One of my favorite writers of Appalachian literature is launching a new book in September. I absolutely love Sharyn McCrumb’s ballad series, especially The Ballad of Frankie Silver and The Songcatcher, but I also used to have fun with Saint Dale (a “retake” of Canterbury Tales, but based on the death of Dale Earnhart). McCrumb is earning money for the Wilkes Community College (Wilkes, NC) with the book’s launch.
The Truth About Tom Dooley
Noted Appalachian Writer Sharyn McCrumb Launches New Book in Wilkes September 12
Story by Anna Oakes
The publisher of The Ballad of Tom Dooley used a photo McCrumb took of the site where Laura Foster was killed in creating the backdrop for the novel’s cover. McCrumb views the high mountains in the background—which cannot realistically be seen from the Wilkes County locale—as symbolic of Foster’s optimistic thoughts about her future just before she was murdered.
“The stories people have been telling all these years wouldn’t stand up to cross examination from a Siamese cat.”
—Sharyn McCrumb, author of the forthcoming The Ballad of Tom Dooley
Author Sharyn McCrumb took this photograph at the site of Laura Foster’s 1866 stabbing in Wilkes County.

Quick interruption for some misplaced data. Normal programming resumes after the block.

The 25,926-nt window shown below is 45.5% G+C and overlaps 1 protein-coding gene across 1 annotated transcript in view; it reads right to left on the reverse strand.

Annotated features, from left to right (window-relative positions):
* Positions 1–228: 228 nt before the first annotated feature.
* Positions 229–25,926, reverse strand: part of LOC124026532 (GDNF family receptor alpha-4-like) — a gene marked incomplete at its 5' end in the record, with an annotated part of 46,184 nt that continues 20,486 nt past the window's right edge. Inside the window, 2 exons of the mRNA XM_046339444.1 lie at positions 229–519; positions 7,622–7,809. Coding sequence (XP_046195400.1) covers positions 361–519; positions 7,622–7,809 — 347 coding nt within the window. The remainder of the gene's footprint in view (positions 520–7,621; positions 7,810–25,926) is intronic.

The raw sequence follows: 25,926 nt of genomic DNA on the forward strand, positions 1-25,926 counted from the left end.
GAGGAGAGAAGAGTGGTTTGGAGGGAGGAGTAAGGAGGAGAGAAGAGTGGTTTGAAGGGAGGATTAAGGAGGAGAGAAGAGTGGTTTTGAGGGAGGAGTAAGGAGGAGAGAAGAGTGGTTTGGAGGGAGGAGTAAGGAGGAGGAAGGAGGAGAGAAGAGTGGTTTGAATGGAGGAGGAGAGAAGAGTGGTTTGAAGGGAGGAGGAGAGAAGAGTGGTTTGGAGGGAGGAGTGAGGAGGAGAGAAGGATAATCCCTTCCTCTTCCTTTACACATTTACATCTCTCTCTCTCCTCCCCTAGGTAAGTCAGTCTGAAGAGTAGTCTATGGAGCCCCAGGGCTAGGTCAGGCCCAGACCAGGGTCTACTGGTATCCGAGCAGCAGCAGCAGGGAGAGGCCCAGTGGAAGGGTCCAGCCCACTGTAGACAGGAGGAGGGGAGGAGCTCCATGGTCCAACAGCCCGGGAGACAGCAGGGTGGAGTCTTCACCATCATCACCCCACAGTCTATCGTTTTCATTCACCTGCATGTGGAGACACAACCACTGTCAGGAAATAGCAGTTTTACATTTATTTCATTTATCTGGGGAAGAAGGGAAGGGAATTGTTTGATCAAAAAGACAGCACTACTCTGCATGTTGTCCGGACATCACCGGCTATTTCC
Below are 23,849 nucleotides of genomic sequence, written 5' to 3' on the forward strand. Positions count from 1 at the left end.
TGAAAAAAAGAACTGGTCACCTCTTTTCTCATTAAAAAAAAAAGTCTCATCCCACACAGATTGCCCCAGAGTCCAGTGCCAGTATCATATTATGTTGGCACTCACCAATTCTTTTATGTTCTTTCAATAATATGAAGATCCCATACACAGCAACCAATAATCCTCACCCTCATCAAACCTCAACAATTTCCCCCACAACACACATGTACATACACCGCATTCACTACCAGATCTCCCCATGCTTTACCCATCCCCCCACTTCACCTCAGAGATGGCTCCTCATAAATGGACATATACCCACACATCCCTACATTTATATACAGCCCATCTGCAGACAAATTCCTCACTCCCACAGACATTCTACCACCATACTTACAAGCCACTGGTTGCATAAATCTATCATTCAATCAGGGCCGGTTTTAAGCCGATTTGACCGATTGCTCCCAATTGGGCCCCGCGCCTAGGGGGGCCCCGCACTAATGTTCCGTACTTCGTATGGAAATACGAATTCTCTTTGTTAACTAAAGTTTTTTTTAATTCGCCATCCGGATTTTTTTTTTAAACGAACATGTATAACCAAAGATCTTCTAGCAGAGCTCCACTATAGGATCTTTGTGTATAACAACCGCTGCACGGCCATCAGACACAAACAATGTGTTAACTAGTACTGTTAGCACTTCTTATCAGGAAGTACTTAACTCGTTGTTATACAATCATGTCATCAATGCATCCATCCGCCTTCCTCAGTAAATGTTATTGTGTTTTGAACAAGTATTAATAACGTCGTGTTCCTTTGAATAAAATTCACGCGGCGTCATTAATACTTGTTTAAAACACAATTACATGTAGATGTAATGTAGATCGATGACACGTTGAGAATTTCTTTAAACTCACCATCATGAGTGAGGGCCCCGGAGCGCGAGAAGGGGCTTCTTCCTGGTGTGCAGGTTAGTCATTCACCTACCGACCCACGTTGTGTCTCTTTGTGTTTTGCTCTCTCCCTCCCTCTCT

McCrumb To Visit Black Bear Books September 13
For those who cannot make the trip to Wilkes County for the offical book launch of Sharyn McCrumb’s newest novel The Ballad of Tom Dooley on September 12, you’re in luck. The author will visit Black Bear Books in the Boone Mall for a book signing on Tuesday, September 13, at 7:00 p.m.
Author Sharyn McCrumb holds the fiddle that belonged to Tom Dula at the Tom Dooley Museum of the Whippoorwill Academy in Ferguson.
A historical marker indicates the site of Tom Dula’s grave. Both Dula and Laura Foster’s burial sites are located off of N.C. 268.
This map was used in the trial of Tom Dula, indicating locations related to the murder of Laura Foster with the Yadkin River serving as the most prominent landmark. Courtesy of Sharyn McCrumb
Ann did it. That’s on page 1. But that’s not the point.
“I didn’t really set out to see who killed Laura Foster,” said Sharyn McCrumb, author of the forthcoming novel The Ballad of Tom Dooley. “What I wanted to know were all the little things that didn’t make sense.”
The celebrated, award-winning Southern writer, author of New York Times bestsellers The Ballad of Frankie Silver and She Walks These Hills, lends her reputation for crafting narratives true to Appalachian culture and history to the most famous mountain murder legend of them all—that of Tom Dula of Wilkes County, hung in 1868 for the stabbing of Foster although many suspected his lover, Ann Melton, of the crime.
It’s fitting, then, that the official book launch will take place on Monday, September 12, at Wilkes Community College, only 15 miles away from the site of Foster’s death. One of the most event-filled releases of any of her books, McCrumb noted, the day will include a seminar, a guided tour of local sites related to the murder story, a banquet, talk and book signing.
For more information, visit http://www.highcountrypress.com/weekly/2011/07-28-11/the-truth-about-tom.htm